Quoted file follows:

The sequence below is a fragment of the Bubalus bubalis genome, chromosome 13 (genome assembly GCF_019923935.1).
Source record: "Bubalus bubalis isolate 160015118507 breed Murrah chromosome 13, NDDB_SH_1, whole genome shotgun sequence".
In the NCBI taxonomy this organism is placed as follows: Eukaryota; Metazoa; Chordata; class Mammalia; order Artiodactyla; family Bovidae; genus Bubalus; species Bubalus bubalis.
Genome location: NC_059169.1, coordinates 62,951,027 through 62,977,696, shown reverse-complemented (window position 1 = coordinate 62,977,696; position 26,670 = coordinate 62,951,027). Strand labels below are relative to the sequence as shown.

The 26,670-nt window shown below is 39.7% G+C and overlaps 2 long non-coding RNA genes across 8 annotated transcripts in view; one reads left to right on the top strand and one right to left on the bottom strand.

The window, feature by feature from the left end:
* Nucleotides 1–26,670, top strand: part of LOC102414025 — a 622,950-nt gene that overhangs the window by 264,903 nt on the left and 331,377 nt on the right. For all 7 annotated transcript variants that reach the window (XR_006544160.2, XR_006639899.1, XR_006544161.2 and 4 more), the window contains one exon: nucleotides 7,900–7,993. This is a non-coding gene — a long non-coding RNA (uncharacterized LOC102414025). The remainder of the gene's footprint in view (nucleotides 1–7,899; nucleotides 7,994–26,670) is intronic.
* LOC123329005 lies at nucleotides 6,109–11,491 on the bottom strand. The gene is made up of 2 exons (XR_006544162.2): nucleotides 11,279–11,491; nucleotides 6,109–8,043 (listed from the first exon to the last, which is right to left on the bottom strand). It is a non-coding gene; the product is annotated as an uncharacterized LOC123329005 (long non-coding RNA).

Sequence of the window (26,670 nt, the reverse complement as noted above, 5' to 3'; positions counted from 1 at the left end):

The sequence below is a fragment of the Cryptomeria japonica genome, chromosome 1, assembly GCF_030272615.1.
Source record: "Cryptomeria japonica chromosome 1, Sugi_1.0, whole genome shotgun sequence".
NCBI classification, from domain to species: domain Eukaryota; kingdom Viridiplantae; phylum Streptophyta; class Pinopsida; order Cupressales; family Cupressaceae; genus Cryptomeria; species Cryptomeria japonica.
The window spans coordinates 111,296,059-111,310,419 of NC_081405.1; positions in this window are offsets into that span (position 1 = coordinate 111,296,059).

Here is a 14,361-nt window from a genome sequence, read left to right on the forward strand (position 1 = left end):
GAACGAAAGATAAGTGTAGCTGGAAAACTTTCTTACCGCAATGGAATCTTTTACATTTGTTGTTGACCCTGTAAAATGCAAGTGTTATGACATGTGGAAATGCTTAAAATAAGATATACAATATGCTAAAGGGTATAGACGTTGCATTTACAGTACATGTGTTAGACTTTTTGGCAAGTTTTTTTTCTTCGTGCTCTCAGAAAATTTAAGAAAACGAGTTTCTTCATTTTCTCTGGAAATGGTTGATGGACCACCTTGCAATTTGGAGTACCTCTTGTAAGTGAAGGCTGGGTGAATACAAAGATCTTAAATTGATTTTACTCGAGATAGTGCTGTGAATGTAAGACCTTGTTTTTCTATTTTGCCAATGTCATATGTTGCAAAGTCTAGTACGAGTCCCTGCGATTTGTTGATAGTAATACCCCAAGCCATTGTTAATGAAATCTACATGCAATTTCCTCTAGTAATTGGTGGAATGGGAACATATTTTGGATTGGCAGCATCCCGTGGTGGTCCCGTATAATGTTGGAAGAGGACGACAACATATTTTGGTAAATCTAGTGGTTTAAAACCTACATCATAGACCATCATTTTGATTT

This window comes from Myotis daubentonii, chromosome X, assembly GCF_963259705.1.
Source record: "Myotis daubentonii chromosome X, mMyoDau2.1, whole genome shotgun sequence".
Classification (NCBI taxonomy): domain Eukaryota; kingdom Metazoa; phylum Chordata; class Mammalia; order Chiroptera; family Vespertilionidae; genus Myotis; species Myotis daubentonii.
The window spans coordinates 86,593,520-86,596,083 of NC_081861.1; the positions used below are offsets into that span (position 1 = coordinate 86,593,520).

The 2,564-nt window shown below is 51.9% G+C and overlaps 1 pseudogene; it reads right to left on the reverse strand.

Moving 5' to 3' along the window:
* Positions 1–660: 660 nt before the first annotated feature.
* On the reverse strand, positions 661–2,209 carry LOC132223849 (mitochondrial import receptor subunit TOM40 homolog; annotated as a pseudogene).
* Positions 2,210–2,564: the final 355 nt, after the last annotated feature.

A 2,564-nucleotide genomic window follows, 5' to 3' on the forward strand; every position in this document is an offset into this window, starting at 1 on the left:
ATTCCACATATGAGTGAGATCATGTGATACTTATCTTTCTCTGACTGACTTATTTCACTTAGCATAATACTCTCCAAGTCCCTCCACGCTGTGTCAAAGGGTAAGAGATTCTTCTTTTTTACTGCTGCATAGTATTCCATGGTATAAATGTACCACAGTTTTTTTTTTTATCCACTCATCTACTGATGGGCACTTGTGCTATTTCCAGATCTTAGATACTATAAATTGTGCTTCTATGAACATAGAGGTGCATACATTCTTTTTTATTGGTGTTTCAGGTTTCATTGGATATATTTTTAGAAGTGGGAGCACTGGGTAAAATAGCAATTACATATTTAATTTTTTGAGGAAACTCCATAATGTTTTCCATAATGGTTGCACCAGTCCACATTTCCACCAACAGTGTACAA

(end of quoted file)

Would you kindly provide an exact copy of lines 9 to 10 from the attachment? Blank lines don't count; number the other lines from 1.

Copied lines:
Sequence of the window (26,670 nt, the reverse complement as noted above, 5' to 3'; positions counted from 1 at the left end):

The sequence below is a fragment of the Cryptomeria japonica genome, chromosome 1, assembly GCF_030272615.1.